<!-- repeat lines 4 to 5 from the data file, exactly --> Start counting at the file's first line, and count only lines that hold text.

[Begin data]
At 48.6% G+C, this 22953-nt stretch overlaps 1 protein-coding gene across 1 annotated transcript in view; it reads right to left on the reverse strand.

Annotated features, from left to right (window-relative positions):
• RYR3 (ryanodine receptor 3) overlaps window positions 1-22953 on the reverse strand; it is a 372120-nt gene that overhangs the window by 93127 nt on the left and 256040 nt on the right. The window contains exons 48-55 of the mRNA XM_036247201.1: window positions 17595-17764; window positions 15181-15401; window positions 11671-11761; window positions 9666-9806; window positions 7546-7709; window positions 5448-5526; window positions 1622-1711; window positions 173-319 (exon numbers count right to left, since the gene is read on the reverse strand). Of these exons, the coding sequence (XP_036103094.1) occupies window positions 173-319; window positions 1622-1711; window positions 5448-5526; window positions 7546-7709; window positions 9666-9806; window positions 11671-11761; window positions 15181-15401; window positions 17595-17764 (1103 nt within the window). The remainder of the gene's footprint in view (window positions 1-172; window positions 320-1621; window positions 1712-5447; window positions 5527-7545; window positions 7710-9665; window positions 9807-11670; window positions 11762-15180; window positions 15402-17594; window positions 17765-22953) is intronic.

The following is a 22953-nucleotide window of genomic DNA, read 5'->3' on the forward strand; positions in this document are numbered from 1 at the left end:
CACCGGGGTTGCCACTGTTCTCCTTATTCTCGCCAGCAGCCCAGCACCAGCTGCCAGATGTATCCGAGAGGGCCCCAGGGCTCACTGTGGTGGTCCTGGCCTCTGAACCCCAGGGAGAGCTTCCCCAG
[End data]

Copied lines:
The following is a 22953-nucleotide window of genomic DNA, read 5'->3' on the forward strand; positions in this document are numbered from 1 at the left end:
CACCGGGGTTGCCACTGTTCTCCTTATTCTCGCCAGCAGCCCAGCACCAGCTGCCAGATGTATCCGAGAGGGCCCCAGGGCTCACTGTGGTGGTCCTGGCCTCTGAACCCCAGGGAGAGCTTCCCCAG